Koko the kiwi dad has had two successful nests since September and hatched four kiwi chicks over the last six months!
The latest chicks hatched in February and have been named Deko and Niko by the Tanekaha-Hukerenui Kiwi Community Project. The community-led kiwi project is now entering their sixth year of operation, and are happily seeing the fruits of their labour as kiwi numbers go up and up as a result of dedicated predator control, excellent dog control – and star kiwi dad’s like Koko!
Koko is a monitored kiwi who roams free in the Tanekaha – Hukerenui area. He wears a transmitter on his leg so he can be monitored remotely using specialised equipment. Twice a year he is picked up to be given a health check and ensure his transmitter is functioning properly and not interfering with his life in the wild.
The transmitter sends out data that lets us know where he’s located and things like how long he is active each night. We can use this information to tell when he is nesting and when his eggs hatch as his activity drops while he is sitting on eggs – usually two at a time.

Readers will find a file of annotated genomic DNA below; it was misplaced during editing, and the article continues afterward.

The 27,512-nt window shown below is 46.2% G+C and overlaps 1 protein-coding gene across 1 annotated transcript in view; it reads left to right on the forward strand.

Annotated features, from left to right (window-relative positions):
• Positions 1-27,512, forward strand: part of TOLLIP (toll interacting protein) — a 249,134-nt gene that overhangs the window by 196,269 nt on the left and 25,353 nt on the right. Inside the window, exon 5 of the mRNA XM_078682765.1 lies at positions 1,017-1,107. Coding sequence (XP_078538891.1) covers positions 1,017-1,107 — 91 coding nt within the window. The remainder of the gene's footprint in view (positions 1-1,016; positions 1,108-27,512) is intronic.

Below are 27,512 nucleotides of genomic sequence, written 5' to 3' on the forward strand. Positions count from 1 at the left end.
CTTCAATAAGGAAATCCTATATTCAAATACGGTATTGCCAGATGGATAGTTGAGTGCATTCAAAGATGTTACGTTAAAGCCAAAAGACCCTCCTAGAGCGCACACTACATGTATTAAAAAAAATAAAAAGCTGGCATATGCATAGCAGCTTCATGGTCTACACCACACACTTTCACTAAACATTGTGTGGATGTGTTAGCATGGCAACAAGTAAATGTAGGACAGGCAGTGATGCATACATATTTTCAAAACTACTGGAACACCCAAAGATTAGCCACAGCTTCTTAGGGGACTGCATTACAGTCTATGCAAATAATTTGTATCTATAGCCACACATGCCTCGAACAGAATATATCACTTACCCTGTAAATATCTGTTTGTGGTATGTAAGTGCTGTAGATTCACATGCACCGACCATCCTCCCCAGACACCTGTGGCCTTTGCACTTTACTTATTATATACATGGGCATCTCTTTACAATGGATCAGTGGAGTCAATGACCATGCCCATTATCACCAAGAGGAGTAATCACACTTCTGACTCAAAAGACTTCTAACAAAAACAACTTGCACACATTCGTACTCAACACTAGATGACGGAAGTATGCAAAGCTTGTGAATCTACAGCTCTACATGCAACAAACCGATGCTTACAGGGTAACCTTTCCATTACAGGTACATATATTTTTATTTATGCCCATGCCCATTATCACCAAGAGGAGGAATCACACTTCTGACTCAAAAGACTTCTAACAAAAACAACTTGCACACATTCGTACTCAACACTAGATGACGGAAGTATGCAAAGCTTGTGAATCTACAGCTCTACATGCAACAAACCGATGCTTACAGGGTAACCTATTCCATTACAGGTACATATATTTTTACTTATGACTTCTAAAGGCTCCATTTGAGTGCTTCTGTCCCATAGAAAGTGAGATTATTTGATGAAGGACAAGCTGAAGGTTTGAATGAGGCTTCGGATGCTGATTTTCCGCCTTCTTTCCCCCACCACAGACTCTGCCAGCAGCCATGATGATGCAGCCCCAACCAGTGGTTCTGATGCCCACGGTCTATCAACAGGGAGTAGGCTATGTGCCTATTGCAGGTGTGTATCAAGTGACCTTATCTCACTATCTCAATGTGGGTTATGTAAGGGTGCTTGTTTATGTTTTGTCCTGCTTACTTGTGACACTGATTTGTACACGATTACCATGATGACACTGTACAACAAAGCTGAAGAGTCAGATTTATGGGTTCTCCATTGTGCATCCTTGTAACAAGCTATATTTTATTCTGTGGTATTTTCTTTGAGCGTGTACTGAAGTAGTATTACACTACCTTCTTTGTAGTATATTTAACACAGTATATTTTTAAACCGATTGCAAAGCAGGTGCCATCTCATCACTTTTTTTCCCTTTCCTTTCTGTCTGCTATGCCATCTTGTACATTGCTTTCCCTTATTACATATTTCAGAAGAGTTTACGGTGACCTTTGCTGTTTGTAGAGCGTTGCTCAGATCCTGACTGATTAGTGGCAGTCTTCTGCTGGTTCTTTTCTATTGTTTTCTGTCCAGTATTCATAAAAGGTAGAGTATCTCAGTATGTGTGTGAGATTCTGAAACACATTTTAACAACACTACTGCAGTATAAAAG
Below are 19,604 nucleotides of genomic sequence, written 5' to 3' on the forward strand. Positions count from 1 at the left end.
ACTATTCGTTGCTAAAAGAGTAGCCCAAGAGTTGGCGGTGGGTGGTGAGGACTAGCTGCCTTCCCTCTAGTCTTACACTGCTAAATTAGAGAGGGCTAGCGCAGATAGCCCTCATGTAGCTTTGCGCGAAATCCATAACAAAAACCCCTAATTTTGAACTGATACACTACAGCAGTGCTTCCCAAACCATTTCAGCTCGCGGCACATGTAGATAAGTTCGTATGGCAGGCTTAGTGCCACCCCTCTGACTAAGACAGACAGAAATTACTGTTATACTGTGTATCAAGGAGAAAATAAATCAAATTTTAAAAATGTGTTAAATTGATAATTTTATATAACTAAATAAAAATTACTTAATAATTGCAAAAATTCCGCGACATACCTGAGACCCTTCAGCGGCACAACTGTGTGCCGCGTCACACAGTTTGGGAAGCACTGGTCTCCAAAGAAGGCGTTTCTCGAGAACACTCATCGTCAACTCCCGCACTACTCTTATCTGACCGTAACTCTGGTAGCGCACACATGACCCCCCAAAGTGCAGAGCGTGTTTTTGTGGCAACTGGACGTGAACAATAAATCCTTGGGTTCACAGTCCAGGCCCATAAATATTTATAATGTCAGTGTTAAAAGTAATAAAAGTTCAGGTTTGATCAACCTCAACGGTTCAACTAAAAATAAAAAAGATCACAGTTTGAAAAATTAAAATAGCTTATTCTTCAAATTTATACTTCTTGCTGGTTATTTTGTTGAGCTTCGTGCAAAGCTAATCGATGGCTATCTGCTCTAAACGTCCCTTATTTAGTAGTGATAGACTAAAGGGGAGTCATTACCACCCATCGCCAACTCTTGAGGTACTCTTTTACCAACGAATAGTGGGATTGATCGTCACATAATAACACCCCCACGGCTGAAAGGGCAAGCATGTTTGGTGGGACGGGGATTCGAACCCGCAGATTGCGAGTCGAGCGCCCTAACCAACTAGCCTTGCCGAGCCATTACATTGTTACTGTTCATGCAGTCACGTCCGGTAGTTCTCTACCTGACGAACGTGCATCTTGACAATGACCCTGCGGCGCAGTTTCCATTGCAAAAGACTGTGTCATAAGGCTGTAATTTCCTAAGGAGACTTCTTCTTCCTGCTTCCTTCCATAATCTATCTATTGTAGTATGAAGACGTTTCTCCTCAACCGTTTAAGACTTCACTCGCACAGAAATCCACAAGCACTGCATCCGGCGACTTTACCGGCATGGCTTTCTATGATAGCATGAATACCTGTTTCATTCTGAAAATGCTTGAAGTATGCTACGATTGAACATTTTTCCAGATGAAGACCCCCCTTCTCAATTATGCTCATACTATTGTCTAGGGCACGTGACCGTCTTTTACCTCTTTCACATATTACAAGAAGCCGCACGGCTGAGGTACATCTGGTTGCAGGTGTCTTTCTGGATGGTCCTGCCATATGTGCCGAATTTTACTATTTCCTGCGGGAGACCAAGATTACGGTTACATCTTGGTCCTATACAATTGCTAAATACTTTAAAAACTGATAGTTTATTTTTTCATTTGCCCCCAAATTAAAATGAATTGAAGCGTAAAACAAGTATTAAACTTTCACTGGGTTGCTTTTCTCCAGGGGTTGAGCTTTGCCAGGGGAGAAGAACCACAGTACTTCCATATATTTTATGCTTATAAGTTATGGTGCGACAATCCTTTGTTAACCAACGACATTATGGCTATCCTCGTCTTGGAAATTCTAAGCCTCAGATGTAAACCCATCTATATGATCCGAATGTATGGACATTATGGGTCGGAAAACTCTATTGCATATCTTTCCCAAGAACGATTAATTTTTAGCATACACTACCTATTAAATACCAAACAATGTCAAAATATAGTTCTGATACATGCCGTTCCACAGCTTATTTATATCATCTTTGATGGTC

Northland brown kiwi dad’s are the sole incubators of the eggs – Mum’s done enough work laying the largest egg per body size of any bird in the world! However, it’s tough work. The dad’s have to sit on the eggs for almost 3 months!
Koko’s chicks won’t wear transmitters but instead have been fitted with transponders. These are tiny microchips, each with it’s own unique ID code, that can be “read” by an electronic device to identify the bird at anytime in the future.
Koko’s chicks have now all left the nest and are roaming free in the Tanekaha-Hukerenui Community’s predator controlled area. Should they ever be encountered again, the microchip will let us know who they are and where they originated.
If you would like to have a close up kiwi encounter, as the Tanekaha-Hukerenui Community Project welcomes and releases new kiwi into their area, come along on Tuesday 26th and be part of a very special evening.